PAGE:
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British academic, Matthew Hedges, with his wife Daniela Tejada.  © 2017 Daniela Tejada

(Amman) – The United Arab Emirates detained a British academic for months without charge, denying him his due process rights, Human Rights Watch said today. The abuses raise serious concerns about whether Matthew Hedges, a doctoral candidate at Durham University in England, can get a fair trial in the UAE.

Security forces detained Hedges, 31, on May 5, 2018, denied him effective legal assistance, and finally charged him with spying on October 16. He is due to appear in court next on October 24. His wife, Daniela Tejada, told Human Rights Watch that security forces have held him in prolonged solitary confinement for much of the time. Prolonged solitary confinement is strictly prohibited under international law and can amount to cruel, inhuman, or degrading treatment.

“The UAE invests considerable time and money painting itself as a progressive and tolerant country, but Hedges’ case shows the face of an autocratic government with a fundamental lack of respect for the rule of law,” said Michael Page, deputy Middle East director at Human Rights Watch. “UAE rulers cannot claim to preside over a global knowledge and education hub while locking up academics for months in solitary confinement.”

Authorities arrested Hedges at Dubai International Airport as he was preparing to leave the country following a two-week trip to the UAE. Tejada said he was there for fieldwork for his doctoral thesis on the impact of Emirati security and foreign policies.

On October 16, the state-owned Emirati newspaper al-Bayan reported that the UAE’s public prosecutor, Hamad al-Shamsi, had referred Hedges to the Abu Dhabi Federal Court of Appeal on state security charges of “spying for a foreign state,” in an act that “jeopardizes the military, economy, and political security of the UAE." Al-Bayan made reference to a prosecution statement in which al-Shamsi claims Hedges came to the UAE “under the guise of an academic researcher.”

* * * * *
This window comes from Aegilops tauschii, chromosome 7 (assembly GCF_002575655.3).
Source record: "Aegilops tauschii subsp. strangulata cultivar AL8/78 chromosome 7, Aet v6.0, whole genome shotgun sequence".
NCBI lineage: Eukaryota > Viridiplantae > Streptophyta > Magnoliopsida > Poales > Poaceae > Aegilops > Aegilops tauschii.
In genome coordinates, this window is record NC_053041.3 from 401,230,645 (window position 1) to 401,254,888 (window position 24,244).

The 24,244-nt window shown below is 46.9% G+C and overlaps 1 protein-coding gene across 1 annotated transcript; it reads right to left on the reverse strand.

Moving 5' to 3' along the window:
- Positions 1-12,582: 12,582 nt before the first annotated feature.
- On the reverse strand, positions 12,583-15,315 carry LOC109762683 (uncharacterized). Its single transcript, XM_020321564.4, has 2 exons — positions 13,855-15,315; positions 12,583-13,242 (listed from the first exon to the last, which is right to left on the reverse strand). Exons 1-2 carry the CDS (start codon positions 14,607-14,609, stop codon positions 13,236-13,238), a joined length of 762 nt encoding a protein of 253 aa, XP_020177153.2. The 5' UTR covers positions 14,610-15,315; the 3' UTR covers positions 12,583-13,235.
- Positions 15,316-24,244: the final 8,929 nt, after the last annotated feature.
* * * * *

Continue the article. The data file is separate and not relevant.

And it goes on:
Al-Bayan said the statement contended that the charges were based on Hedges’ confession and “evidence secured from his electronic devices; and surveillance and intelligence gathering by UAE intelligence and security agencies.” The conditions of Hedges’ detention, and his lack of access to a lawyer, especially during his interrogation, raise concerns regarding whether his confession was obtained under duress.

Tejada said that UAE authorities detained Hedges incommunicado for the first two weeks and have since held him in solitary confinement in an undisclosed location in Abu Dhabi. She said that his first court hearing wasn’t until October 3 and that security forces did not allow him to access legal counsel until October 10, at his second hearing, more than five months after his arrest.

She said the authorities only informed Hedges about his trial five days in advance and provided little information about the charges or the nature of the court hearing. “This has majorly jeopardized Matt's possibilities to get external legal representation,” Tejada said. She said she had contacted more than 20 lawyers in the UAE trying to find someone to represent her husband, but that they had all declined, saying they didn’t have enough information or time to prepare a case. As a result, Hedges is being represented by a court-appointed lawyer, who, Tejada says, Hedges has difficulty communicating with because the lawyer is not fluent in English.